We are all star dust. From the searing hot liquid magma inside the earth to the dying polar bears in the Arctic, from the rainbow in the sky to the enigmatic Mona Lisa, from the first microbe to the most powerful man on earth are made up of stardust. We are all connected. Human beings in their unbridled hubris forget this basic fact. Human beings in their insatiable greed, devastate and destroy our only living home, our mother earth. This volume is an effort to connect the dots
We seek the connections between energy, environment, politics and geopolitics. We seek the peaceful coexistence of human beings on earth, in harmony with nature. We seek ways to protect our mother earth which is being devastated by ecological degradation and climate change. We ask the question, why should we use fossil fuels, which write a death certificate for the earth. We ask what do we do if fossil fuels, which built a modern civilisation, run out. Do we have a plan B? What is preventing the use of renewable energy as an alternative?
If we continue to fight resource wars endlessly will it not lead to a nuclear winter? If we fight among each other for religious, ethnic, linguistic… differences can we have peace on earth? Is peace possible at all? What is the future of our children, our grandchildren? Will they have a future? Are we destroying their future with our rapacious greed? This volume will raise all these questions. This volume will also present some meaningful solutions to the crises we collectively face.
Countercurrents.org puts forward a worldview that energy intensive globalisation should end and it must be replaced by a low energy, ecologically sustainable local economies. If humanity is to survive, the destructive system of capitalism and consumerism must be replaced by an economic system which is based on just equitable distribution and need based use of resources. We strive to reach this goal with our motto, “Educate! Organize! Agitate!”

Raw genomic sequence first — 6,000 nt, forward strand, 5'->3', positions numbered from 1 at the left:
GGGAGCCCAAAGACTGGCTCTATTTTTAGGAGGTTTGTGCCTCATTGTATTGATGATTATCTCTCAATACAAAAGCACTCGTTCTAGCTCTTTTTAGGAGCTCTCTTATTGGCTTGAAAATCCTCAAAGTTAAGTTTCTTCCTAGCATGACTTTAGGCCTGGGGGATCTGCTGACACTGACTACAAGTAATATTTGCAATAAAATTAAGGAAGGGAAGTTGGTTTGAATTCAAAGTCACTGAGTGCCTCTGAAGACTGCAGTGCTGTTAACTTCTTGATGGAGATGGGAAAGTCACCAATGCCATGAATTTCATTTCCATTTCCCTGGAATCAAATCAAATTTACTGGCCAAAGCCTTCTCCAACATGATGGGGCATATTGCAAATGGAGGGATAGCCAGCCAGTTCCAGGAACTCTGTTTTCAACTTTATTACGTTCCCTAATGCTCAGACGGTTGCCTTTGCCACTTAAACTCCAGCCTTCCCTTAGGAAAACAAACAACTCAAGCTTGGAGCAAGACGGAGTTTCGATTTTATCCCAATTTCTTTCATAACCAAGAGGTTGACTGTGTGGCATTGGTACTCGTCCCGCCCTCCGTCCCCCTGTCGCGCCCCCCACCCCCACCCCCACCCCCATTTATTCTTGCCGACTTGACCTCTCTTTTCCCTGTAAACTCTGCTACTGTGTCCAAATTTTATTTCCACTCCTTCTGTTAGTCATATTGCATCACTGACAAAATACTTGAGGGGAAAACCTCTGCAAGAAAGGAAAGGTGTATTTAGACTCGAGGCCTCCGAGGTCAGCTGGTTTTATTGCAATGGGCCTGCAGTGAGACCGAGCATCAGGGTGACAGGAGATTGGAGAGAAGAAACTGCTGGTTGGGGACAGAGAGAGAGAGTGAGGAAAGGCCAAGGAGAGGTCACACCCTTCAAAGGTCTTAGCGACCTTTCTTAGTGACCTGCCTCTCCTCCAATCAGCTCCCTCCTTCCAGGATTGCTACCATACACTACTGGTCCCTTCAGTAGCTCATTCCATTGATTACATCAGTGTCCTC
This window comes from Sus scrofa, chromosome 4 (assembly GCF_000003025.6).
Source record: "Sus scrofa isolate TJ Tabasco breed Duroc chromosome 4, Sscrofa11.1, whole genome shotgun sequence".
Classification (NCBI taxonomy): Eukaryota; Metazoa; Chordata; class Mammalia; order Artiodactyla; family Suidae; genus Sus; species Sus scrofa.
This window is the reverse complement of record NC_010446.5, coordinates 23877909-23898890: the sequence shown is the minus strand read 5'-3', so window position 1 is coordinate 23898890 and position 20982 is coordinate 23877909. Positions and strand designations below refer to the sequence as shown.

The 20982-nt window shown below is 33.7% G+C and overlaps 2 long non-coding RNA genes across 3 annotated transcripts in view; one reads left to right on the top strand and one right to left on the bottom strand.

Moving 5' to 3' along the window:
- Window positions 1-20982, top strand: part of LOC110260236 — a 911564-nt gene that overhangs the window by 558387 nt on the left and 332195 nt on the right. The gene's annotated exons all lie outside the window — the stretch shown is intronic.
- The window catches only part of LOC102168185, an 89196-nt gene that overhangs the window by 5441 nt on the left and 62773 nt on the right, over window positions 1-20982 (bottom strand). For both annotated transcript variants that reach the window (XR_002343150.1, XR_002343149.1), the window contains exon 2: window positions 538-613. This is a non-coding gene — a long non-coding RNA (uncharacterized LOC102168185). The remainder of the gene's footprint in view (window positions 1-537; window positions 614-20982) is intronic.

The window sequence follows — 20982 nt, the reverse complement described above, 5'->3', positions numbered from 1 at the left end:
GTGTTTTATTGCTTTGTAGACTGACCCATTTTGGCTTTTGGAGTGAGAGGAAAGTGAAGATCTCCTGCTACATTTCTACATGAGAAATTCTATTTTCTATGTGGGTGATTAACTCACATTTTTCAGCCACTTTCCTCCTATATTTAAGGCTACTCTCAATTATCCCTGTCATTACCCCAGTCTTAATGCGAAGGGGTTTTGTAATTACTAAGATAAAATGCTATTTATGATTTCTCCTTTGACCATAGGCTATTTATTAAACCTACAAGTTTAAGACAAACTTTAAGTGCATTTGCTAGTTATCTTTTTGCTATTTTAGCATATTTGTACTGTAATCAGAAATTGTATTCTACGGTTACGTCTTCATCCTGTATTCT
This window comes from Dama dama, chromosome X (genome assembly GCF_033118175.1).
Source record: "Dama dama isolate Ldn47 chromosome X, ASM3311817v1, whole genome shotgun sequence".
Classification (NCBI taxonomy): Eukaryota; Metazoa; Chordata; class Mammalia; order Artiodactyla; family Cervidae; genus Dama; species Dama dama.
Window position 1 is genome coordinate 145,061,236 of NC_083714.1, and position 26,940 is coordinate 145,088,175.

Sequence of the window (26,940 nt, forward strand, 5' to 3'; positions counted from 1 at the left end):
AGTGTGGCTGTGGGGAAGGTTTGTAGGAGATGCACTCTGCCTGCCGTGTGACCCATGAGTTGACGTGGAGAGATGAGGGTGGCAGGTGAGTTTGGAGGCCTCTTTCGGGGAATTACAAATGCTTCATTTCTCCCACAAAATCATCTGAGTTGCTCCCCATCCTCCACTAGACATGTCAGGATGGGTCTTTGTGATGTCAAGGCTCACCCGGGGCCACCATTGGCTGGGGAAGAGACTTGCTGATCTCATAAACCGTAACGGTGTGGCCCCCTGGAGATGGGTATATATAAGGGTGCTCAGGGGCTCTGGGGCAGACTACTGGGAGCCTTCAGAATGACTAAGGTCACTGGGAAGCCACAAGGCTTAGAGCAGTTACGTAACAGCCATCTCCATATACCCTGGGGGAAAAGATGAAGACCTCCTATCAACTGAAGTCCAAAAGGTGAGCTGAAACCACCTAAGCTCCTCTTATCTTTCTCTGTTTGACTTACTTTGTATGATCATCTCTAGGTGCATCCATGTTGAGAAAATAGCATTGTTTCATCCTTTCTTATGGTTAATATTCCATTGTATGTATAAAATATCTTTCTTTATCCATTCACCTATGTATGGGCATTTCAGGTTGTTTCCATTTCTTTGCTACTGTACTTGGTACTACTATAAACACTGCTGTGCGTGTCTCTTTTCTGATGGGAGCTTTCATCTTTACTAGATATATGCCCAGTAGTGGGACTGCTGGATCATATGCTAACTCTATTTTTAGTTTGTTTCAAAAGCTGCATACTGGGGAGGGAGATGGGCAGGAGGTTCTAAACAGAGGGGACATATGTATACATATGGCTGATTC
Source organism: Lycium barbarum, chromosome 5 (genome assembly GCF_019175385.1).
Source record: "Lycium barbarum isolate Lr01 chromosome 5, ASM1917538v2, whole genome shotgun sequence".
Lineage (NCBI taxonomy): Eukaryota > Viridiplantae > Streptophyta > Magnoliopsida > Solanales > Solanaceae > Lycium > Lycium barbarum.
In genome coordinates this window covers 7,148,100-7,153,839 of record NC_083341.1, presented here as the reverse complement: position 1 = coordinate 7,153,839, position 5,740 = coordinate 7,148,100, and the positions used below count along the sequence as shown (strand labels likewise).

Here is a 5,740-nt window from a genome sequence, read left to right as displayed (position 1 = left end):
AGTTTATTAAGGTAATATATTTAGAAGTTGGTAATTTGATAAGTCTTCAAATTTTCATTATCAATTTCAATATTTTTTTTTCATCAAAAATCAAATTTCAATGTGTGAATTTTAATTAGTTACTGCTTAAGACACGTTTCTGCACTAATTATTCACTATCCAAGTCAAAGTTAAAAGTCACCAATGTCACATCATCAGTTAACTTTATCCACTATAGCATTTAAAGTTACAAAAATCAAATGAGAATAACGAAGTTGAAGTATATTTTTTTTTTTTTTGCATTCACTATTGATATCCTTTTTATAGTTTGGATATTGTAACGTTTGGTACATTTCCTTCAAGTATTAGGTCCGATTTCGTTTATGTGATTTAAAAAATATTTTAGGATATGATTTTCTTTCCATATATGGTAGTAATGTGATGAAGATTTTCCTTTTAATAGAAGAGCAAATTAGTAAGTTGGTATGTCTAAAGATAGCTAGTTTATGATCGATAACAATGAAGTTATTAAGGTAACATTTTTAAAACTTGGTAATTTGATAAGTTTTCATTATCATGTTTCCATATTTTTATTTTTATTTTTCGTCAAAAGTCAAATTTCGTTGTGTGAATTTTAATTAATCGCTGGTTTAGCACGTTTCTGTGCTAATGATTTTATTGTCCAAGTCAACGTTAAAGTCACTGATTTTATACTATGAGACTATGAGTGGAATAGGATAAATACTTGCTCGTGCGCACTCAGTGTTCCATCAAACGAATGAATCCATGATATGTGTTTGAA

The authors stress the fact that education which is just seen as a tool to impart knowledge and skills can be also be used as an effective tool to redress the issue of conflicts resolution in the society. The book emphasise the fact that, the way we define peace today is a based on the various concerns faced by humanity at various junctures of history. She describes how education was seen a vital tool by the western countries after the two world wars to impart knowledge about peace and conflict resolution. In recent years India has also started to acknowledge the importance of education in conflict resolution and it is visible in the manual published by NCERT. NCRET has recognised that only approach towards providing knowledge on various cultures to student and inculcating right values to support the task of nation building is not sufficient and an effective education for peace has to address conflict and has to prepare students to deal with this conflict. Pedagogy of peace linked to conflict resolution has to take into account structures and process of society that generate and strengthen conflict situation. In short it has to be three dimensional approaches. First it has to address the attitude of wider society; second it has to refer to the issue of under development and lastly an adoption of preventive measures and an effective social justice delivering mechanism.
Heritage and Harmony (Mystic and Bhakti Saints of Hinduism) explores the similarities and common grounds that the spiritual saints of many religions have created between as is seen through the work and life of Sufi and Bhakti saints. The conceptualisation of different religions being antagonistic to each other is a historical and can also be termed propaganda. There are various ways of looking at religion; Religion may be interpreted religiously/spiritually, ontologically, sociologically, historically and psychologically. Religion in its ordinarily accepted sense means a personal relationship with some divine or transcendent person to whom one submits and to whom he/she prays for material advantages or for spiritual and moral enlightenment. The author elaborates on the different conceptualisation of religion and it understands in a chronological order through the example of the Bhakti and Sufi Saints. “